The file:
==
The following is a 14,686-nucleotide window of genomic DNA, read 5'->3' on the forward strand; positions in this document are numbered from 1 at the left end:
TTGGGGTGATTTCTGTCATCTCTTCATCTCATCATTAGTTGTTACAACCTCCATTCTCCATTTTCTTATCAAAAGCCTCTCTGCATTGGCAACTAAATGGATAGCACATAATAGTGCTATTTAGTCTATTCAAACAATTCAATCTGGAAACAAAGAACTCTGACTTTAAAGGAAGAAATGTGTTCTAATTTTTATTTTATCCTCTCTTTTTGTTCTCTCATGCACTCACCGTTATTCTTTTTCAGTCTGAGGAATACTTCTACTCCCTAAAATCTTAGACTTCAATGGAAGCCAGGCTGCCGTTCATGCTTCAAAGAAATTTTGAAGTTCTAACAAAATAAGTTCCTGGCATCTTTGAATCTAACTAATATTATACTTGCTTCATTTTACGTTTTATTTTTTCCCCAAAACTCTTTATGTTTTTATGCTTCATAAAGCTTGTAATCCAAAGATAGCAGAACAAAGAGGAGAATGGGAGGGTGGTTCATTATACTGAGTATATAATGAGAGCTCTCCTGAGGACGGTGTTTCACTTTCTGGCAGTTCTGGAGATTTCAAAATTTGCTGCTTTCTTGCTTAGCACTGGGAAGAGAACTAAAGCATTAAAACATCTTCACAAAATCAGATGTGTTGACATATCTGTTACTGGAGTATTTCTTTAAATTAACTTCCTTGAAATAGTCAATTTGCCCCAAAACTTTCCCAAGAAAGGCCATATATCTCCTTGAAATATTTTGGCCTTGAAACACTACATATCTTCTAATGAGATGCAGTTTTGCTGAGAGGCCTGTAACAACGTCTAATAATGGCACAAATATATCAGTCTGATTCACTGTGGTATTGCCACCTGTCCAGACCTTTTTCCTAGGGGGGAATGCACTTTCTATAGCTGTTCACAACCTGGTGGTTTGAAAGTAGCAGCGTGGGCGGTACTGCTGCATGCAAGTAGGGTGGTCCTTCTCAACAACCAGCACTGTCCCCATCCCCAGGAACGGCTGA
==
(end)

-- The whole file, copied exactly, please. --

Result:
The following is a 14,686-nucleotide window of genomic DNA, read 5'->3' on the forward strand; positions in this document are numbered from 1 at the left end:
TTGGGGTGATTTCTGTCATCTCTTCATCTCATCATTAGTTGTTACAACCTCCATTCTCCATTTTCTTATCAAAAGCCTCTCTGCATTGGCAACTAAATGGATAGCACATAATAGTGCTATTTAGTCTATTCAAACAATTCAATCTGGAAACAAAGAACTCTGACTTTAAAGGAAGAAATGTGTTCTAATTTTTATTTTATCCTCTCTTTTTGTTCTCTCATGCACTCACCGTTATTCTTTTTCAGTCTGAGGAATACTTCTACTCCCTAAAATCTTAGACTTCAATGGAAGCCAGGCTGCCGTTCATGCTTCAAAGAAATTTTGAAGTTCTAACAAAATAAGTTCCTGGCATCTTTGAATCTAACTAATATTATACTTGCTTCATTTTACGTTTTATTTTTTCCCCAAAACTCTTTATGTTTTTATGCTTCATAAAGCTTGTAATCCAAAGATAGCAGAACAAAGAGGAGAATGGGAGGGTGGTTCATTATACTGAGTATATAATGAGAGCTCTCCTGAGGACGGTGTTTCACTTTCTGGCAGTTCTGGAGATTTCAAAATTTGCTGCTTTCTTGCTTAGCACTGGGAAGAGAACTAAAGCATTAAAACATCTTCACAAAATCAGATGTGTTGACATATCTGTTACTGGAGTATTTCTTTAAATTAACTTCCTTGAAATAGTCAATTTGCCCCAAAACTTTCCCAAGAAAGGCCATATATCTCCTTGAAATATTTTGGCCTTGAAACACTACATATCTTCTAATGAGATGCAGTTTTGCTGAGAGGCCTGTAACAACGTCTAATAATGGCACAAATATATCAGTCTGATTCACTGTGGTATTGCCACCTGTCCAGACCTTTTTCCTAGGGGGGAATGCACTTTCTATAGCTGTTCACAACCTGGTGGTTTGAAAGTAGCAGCGTGGGCGGTACTGCTGCATGCAAGTAGGGTGGTCCTTCTCAACAACCAGCACTGTCCCCATCCCCAGGAACGGCTGA